Article by Ehrenberg
Margaret Ehrenberg (1989) offers a new theory of hominid evolution, making special emphasis on the matrifocal character of early social formations. Food collection patterns, the division or labor, tool-using, and social changes have ultimately resulted in the formation of the two distinct images – that of the “Man the Hunter” and that of the “Woman the Gatherer”.
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Article by Ehrenberg
In her article, Margaret Ehrenberg (1989) offers a new theory of hominid evolution, making special emphasis on the matrifocal character of early social formations (e.g. monogamous couple), and the importance of sex-role behaviors in the research of female role at the initial stages of hominid evolution. For decades, the role of a woman in the hominid evolution has been persistently disregarded, but now the time has come to re-consider the evidence, which support the assertion that early humans were matrifocal.
Ehrenberg (1989) suggests that “the critical steps in human development were predominantly inspired by females”. In other words, the whole process of hominid evolution was colored with matrifocal tendencies, i.e. females played the central role in driving social, economic, and social innovations. Food collection patterns, the division or labor, tool-using, and social changes have ultimately resulted in the formation of the two distinct images – that of the “Man the Hunter” and that of the “Woman the Gatherer”. Man the Hunter was primarily responsible for devising weapons and hunting animals for food. Meanwhile, Woman the Gatherer was actively involved into gathering plant foods. Recent research findings refute the idea of hunting being the central element of hominid evolution, and refer to the importance of scavenging and plant foods; as a result, Woman the Gatherer has become an undoubtedly significant element of hominid evolution. The development of plant collection preferences was further followed by the distinct division of labor between the male and the female, where the need for child-bearing decreased female mobility and prevented her from hunting. In this context, mothering role of the female was further reinforced by the new type of infant caring that resulted in the development of a new mother-infant bonding. These mother-infant relations drove the emergence of closer bonds between siblings. Females were the first to react to environmental changes, creating the first form of a homebase where hominids could stay for the night. Hominids owed females for the development and use of containers. Ultimately, the development of friendly ties between the representatives of the two genders was the direct consequence of socialization, inspired and realized by females.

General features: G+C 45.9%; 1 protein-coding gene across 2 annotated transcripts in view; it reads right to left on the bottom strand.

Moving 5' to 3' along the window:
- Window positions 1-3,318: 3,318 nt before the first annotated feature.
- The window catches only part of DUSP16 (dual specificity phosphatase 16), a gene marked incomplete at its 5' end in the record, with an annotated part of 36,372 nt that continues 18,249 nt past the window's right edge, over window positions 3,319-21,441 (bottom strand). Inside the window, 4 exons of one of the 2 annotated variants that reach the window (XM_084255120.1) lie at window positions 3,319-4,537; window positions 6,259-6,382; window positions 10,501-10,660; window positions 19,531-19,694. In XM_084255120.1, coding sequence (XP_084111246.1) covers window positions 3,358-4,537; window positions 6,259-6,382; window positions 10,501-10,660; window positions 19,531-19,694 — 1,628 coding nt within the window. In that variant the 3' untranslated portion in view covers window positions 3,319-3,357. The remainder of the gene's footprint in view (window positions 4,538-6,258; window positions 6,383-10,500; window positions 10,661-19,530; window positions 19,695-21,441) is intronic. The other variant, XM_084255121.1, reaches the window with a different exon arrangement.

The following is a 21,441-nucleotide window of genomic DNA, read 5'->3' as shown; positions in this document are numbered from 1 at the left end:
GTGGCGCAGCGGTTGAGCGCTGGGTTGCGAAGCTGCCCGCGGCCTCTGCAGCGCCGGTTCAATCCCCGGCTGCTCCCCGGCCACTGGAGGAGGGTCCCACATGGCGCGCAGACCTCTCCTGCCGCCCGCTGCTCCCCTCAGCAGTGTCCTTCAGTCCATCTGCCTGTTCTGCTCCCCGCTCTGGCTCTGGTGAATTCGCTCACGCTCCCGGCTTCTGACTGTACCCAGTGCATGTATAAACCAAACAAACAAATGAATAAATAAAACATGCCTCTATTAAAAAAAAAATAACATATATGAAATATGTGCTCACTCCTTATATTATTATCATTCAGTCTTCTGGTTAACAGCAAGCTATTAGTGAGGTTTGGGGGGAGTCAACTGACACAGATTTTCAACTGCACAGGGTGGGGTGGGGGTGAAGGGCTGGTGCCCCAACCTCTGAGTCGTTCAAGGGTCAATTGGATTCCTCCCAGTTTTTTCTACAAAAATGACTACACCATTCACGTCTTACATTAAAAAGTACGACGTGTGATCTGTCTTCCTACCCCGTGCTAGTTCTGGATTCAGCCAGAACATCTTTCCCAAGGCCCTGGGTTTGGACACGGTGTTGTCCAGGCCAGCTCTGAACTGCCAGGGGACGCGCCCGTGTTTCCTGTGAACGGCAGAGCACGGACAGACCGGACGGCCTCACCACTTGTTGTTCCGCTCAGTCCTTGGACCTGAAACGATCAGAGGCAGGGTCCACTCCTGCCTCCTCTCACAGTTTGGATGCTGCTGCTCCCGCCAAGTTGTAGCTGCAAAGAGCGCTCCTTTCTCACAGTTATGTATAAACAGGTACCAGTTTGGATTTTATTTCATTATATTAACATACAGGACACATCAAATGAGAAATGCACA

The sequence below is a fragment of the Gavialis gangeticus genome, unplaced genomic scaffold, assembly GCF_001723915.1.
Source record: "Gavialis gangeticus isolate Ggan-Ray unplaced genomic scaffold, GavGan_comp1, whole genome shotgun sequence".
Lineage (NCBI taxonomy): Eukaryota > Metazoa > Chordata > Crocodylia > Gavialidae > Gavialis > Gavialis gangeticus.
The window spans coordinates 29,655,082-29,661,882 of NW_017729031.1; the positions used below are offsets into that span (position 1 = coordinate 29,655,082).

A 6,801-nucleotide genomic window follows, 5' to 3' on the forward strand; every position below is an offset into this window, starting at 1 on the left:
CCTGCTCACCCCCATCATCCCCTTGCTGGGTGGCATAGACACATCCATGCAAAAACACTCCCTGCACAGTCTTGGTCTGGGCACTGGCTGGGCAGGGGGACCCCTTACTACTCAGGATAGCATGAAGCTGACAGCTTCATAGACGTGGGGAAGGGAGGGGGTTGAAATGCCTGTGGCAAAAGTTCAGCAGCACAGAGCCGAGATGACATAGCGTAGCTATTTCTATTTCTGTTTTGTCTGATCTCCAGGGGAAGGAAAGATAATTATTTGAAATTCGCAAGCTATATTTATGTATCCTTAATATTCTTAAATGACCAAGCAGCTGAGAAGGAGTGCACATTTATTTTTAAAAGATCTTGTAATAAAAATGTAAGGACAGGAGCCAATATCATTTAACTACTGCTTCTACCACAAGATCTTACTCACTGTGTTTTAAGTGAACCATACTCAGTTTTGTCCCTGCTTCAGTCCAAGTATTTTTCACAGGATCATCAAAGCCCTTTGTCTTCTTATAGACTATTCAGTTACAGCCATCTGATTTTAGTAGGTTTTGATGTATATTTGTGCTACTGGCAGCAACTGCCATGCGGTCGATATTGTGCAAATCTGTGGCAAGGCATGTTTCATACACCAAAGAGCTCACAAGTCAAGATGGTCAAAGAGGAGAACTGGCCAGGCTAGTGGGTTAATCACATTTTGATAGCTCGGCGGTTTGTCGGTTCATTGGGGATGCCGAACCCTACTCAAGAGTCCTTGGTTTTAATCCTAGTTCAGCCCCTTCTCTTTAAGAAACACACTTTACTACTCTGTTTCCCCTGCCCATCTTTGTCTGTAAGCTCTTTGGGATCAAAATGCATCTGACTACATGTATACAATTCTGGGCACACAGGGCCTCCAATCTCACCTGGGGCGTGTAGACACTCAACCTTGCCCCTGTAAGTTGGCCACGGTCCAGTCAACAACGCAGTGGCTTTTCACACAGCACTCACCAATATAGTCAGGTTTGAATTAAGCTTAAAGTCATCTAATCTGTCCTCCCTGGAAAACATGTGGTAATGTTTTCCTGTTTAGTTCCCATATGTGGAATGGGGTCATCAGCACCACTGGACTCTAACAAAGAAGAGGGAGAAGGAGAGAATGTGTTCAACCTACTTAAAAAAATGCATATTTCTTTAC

Ehrenberg, M. (1989). The role of women in human evolution. From M. Ehrenberg, Women
in prehistory, the University of Oklahoma Press.